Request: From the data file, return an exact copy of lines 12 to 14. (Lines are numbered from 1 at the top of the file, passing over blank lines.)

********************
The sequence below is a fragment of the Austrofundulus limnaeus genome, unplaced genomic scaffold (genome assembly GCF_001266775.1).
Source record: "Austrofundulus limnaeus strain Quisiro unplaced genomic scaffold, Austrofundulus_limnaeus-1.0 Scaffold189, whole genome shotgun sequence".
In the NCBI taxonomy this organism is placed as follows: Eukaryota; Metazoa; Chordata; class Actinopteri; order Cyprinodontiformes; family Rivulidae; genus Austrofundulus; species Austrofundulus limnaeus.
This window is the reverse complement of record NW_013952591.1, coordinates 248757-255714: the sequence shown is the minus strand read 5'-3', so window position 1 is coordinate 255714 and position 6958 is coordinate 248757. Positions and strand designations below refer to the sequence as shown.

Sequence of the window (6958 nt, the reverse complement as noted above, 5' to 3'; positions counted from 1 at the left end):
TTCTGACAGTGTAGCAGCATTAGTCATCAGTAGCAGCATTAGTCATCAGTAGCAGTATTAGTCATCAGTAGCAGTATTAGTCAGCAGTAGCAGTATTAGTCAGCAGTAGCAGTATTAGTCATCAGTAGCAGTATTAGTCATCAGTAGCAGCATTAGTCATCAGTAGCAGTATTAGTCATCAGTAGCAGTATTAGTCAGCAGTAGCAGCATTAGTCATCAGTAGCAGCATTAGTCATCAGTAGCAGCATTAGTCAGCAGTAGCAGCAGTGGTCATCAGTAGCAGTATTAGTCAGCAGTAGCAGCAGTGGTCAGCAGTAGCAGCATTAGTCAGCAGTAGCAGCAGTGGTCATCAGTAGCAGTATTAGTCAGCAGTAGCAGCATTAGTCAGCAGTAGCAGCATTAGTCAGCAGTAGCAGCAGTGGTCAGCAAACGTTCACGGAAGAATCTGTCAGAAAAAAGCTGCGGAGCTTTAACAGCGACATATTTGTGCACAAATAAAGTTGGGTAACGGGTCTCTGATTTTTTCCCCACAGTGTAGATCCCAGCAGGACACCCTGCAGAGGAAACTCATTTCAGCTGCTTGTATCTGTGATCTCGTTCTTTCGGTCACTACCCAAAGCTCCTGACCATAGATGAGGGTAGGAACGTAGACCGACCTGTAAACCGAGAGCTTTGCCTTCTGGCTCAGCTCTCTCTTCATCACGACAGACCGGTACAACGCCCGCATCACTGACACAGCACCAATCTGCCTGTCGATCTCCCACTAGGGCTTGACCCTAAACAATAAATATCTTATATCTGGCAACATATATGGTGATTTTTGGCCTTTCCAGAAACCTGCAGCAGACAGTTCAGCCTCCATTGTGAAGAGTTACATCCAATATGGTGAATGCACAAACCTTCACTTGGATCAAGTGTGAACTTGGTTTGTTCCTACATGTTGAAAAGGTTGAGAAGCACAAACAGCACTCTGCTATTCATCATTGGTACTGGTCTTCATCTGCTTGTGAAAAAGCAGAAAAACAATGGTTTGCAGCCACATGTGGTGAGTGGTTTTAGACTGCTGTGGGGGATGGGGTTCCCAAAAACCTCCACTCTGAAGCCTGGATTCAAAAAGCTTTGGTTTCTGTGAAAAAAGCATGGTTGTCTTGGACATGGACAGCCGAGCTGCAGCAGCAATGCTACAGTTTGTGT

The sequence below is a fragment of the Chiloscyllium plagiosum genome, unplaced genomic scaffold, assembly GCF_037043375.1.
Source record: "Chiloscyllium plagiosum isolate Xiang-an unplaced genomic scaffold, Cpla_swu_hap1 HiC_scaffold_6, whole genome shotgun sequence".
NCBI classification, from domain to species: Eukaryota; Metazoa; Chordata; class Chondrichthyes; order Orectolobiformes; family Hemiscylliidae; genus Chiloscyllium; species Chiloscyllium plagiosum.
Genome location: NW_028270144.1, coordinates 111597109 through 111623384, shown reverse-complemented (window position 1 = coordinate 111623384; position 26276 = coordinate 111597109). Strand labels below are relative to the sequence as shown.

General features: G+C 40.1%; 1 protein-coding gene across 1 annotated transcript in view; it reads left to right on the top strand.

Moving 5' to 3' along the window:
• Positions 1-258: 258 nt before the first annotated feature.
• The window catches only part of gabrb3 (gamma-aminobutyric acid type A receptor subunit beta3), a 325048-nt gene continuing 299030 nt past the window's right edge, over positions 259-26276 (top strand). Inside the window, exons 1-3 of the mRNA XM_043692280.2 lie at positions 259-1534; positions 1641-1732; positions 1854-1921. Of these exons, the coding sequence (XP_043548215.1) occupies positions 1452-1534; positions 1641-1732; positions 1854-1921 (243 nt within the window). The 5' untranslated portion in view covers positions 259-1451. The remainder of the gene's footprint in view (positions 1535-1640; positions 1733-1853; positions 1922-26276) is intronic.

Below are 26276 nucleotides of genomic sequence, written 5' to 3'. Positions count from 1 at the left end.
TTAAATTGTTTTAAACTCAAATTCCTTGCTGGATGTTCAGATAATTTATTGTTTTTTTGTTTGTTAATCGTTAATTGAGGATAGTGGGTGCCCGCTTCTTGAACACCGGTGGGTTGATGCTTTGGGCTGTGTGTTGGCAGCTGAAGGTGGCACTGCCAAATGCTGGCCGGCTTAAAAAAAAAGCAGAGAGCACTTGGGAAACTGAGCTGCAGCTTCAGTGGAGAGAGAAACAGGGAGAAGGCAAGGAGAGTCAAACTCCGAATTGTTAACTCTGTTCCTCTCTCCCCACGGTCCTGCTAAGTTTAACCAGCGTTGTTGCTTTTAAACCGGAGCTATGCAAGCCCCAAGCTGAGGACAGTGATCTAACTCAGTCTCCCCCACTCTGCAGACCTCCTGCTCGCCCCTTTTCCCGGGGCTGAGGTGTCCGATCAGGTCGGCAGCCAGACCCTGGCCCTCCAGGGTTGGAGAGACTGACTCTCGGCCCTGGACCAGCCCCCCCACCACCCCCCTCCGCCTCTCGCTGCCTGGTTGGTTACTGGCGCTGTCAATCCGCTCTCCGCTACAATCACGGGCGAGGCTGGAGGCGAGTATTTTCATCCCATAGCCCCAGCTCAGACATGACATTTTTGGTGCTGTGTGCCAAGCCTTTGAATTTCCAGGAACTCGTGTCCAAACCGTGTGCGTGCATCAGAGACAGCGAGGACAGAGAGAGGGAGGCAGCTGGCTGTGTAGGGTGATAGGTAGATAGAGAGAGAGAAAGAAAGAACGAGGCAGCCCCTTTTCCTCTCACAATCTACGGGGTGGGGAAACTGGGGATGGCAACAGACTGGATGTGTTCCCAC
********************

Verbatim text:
Moving 5' to 3' along the window:
• Positions 1-258: 258 nt before the first annotated feature.
• The window catches only part of gabrb3 (gamma-aminobutyric acid type A receptor subunit beta3), a 325048-nt gene continuing 299030 nt past the window's right edge, over positions 259-26276 (top strand). Inside the window, exons 1-3 of the mRNA XM_043692280.2 lie at positions 259-1534; positions 1641-1732; positions 1854-1921. Of these exons, the coding sequence (XP_043548215.1) occupies positions 1452-1534; positions 1641-1732; positions 1854-1921 (243 nt within the window). The 5' untranslated portion in view covers positions 259-1451. The remainder of the gene's footprint in view (positions 1535-1640; positions 1733-1853; positions 1922-26276) is intronic.